Israeli media: Obama’s the loser
By: Hadas Gold
September 11, 2013 10:03 AM EDT
The Arab media has been butchering President Barack Obama’s image in the Middle East, portraying him as weak, lacking leadership, and scheming for American domination. But he’s not faring much better in the United States’ closest ally in the region – Israel.
A review of Israeli media by POLITICO shows a few clear story lines: Vladimir Putin has outplayed the president; Iran is strengthened; and Obama is a weak leader that Israel may no longer be able to count on to help stop Iran from developing nuclear weapons.
On the front page of Tuesday’s Israel Hayom, a neoconservative paper, the banner headline read “Russian Roulette.” Maariv, a center-right paper, ran a cartoon over the weekend of Putin as a cat prowling around Obama who had been drawn as a little bird in a cage. The left-leaning Haaretz ran a series of cartoons featuring Obama and Putin with one, titled “Scapegoat” showing Obama unsuccessfully chasing a chicken with the face of Bashar al-Assad while Putin looks on.
“Putin is benefiting no less than the U.S. He’s positioning Russia as a worthwhile empire through the crisis so far,” wrote Ron Ben-Yeshai, a popular columnist for Ynet.com, a web version of centrist newspaper Yedioth Ahronoth on Tuesday. “He mainly garners himself international prestige as not only the responsible adult, but also the creative one, who killed three birds with one stone: Prevent future use of chemical weapons by Syria, thus placing himself as part of Western society; stall or prevent an American strike in Syria; and remain loyal to his client, Assad, which gives him extra points in the Middle East.”
The lead story on many Israeli newspapers and websites on Wednesday - after Obama’s speech to the nation - focused on a potential deal between Russia and Iran that would supply missile systems to Iran and help it build a second nuclear reactor. Iran’s President, Hassan Rowhani, is set to meet Putin on Friday during the Shanghai Cooperation Organization summit in Kyrgyzstan.
“Ronald Reagan must be spinning in his grave…the Russians are making a comeback, thanks to the Obama administration,” wrote Yehuda Balanga, a professor at Bar Ilan University, in an opinion piece for Maariv on Tuesday, according to a translation by POLITICO. “Despite its support of the ‘bad guys’ of the Middle East (Iran and Syria), Russia seems now more than ever to have a solution to the Syrian crisis in their hands.”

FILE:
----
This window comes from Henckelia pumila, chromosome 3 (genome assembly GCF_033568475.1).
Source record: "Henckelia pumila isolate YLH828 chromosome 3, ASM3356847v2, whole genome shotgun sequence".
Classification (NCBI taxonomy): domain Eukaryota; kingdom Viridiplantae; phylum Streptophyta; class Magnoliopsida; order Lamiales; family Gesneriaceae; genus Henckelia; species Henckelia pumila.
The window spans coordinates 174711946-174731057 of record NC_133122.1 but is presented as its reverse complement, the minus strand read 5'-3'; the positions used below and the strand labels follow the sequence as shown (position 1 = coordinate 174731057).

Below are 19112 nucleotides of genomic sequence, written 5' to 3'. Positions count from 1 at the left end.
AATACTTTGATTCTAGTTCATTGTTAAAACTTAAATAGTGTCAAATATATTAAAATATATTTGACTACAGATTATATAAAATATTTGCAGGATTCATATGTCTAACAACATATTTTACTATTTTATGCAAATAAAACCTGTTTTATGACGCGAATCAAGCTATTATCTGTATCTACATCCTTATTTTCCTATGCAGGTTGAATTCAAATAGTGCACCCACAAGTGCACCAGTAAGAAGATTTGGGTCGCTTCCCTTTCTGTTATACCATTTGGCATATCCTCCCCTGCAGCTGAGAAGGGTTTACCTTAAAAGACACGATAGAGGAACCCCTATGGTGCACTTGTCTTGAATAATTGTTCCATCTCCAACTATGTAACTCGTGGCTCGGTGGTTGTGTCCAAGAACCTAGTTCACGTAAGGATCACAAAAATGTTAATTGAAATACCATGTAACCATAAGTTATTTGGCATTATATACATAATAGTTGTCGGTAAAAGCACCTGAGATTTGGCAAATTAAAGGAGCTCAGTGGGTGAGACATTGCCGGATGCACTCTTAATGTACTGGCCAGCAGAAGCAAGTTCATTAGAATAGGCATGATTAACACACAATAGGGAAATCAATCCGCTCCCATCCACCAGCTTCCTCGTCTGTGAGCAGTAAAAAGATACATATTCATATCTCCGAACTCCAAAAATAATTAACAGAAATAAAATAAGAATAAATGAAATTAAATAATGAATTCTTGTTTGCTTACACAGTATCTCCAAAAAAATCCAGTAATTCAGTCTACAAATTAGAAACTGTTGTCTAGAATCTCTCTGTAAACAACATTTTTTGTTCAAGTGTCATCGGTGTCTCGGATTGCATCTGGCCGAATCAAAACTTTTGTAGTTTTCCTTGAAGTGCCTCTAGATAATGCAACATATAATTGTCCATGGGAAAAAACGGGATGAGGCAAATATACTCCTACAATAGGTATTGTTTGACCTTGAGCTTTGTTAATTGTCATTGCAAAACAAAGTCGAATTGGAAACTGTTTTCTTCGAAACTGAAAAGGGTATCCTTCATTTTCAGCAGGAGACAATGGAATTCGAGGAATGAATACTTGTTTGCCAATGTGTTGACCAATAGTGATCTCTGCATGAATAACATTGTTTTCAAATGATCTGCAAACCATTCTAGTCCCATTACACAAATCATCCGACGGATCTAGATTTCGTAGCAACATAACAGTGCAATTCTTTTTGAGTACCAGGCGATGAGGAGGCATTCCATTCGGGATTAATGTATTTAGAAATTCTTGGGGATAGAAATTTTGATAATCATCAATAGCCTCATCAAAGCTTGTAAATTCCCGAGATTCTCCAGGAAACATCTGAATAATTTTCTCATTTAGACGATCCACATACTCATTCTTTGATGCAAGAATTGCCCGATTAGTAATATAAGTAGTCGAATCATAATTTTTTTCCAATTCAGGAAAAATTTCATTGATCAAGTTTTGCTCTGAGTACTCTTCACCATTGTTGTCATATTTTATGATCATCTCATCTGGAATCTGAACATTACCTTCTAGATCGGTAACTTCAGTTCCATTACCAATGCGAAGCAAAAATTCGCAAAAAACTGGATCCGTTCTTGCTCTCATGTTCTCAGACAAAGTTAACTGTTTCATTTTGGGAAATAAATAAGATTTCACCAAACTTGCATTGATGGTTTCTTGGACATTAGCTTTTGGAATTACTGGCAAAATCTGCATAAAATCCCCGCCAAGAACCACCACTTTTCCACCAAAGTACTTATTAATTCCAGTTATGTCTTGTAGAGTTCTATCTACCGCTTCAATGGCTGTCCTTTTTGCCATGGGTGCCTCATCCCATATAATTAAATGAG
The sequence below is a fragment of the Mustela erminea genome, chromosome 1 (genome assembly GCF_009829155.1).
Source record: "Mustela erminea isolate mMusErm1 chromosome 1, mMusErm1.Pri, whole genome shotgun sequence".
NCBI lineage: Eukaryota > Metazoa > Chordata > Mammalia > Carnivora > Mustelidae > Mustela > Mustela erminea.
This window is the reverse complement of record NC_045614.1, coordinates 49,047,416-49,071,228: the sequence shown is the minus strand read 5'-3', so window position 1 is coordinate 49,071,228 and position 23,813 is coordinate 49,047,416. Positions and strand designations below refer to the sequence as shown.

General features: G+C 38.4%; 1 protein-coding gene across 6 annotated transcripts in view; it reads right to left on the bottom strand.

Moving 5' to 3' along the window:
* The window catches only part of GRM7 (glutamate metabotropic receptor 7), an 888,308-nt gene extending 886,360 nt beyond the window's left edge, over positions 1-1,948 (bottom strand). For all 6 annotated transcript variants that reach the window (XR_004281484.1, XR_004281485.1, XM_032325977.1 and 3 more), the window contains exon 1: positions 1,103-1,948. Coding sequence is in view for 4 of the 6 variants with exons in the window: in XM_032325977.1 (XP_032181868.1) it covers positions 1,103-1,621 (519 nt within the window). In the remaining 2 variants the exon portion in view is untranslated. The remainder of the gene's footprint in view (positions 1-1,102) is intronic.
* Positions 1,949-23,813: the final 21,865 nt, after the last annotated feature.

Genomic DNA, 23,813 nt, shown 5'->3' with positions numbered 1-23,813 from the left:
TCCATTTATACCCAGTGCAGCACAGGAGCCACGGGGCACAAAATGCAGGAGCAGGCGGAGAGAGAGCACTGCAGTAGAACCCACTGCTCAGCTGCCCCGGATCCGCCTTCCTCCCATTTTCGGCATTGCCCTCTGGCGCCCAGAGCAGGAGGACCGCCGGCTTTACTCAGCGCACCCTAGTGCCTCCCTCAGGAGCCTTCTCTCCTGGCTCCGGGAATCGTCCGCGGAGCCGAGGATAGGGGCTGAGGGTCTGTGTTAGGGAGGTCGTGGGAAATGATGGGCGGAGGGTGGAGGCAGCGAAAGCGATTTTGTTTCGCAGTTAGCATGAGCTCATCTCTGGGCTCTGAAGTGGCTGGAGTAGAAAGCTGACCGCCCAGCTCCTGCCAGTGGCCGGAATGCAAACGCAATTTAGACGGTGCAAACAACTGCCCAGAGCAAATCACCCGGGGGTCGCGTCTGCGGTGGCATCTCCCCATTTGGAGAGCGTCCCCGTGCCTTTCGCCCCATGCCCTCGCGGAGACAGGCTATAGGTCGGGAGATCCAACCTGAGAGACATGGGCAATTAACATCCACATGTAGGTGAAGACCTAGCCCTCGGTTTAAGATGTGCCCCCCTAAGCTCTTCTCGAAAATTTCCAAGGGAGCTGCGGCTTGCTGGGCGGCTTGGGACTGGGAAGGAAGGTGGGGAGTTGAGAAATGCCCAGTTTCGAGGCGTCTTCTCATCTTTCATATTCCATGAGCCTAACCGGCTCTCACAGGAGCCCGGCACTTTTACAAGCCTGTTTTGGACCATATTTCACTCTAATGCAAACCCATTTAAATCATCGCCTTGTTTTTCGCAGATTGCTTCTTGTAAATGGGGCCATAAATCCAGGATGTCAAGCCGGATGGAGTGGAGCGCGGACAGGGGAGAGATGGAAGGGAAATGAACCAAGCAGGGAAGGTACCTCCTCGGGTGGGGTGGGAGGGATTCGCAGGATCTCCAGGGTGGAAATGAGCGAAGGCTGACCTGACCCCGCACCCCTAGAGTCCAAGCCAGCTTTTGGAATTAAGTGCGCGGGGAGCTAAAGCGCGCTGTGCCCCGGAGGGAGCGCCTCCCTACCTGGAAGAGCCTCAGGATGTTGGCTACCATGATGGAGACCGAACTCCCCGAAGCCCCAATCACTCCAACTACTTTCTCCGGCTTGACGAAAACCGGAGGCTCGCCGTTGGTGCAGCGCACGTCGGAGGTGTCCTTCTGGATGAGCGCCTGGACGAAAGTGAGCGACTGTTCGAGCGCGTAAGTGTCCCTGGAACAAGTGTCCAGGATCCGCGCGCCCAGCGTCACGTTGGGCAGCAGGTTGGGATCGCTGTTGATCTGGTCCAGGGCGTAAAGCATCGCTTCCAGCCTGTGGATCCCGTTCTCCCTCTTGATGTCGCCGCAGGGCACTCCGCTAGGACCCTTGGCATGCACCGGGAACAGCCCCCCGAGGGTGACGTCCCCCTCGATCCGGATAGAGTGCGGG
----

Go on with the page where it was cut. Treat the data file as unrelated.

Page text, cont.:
On Wednesday, most Israeli papers did not feature a photo of the president on their front pages - instead Putin and Syrian rebels dominated. The few who did feature Obama, such as the Hebrew version of Haaretz, the popular website Walla, or the English-language newspaper The Jerusalem Post, ran photos of the president from behind, looking down, or from far away.
Pundits in a conversation taped for Ynet.com said after Obama’s Tuesday address to the nation that the President had appeared confused and vacilating until Putin gave Obama a ladder from which to climb down from the ledge of asking Congress for military intervention.
“Putin spread out a safety net for Obama after he jumped,” Lior Weintraub, the former spokesperson for the Israeli embassy in Washington, said in the segment.
The Israeli media isn’t sure how to treat Obama’s actions but is skeptical of the end result, said Nadav Eyal, director of Israel Channel 10’s foreign news desk.
“The Israeli media itself, we don’t know how to treat this. We simply don’t,” Eyal told POLITICO. “We all agree that if the end scenario was Syria, in a short time span, losing all its chemical weapons and without a military strike, it’s a fantastic result. But we’re very skeptic this end result will materialize.”
Many in the Israeli media question whether Obama is considering Russia’s option just to get out of the situation, Eyal added.
“The main question being asked, and I don’t think only Israeli media is: Does the president believe this is a viable option or is he just using this to get down from the tree limb?” Eyal said.
But not all of the Israeli media were critical. Some praised the president for the delay in military action, since it could have led to Syrian or Iranian retaliation on Israel.
Aner Shalev, a professor at the Hebrew University, wrote in the English language version of Haaretz on Wednesday that the method being used in Syria, the threat of military action leading to diplomatic solutions, could be a roadmap for how to handle Iran.
“If the precedent of a genuine military threat leading to an agreed neutralizing of unconventional weapons works in Syria, there’s a good chance it will also work in Iran,” he said. “Nevertheless, there’s something refreshing in a leader who isn’t happy about rushing into battle, and keeps examining all the alternatives until the very last moment.”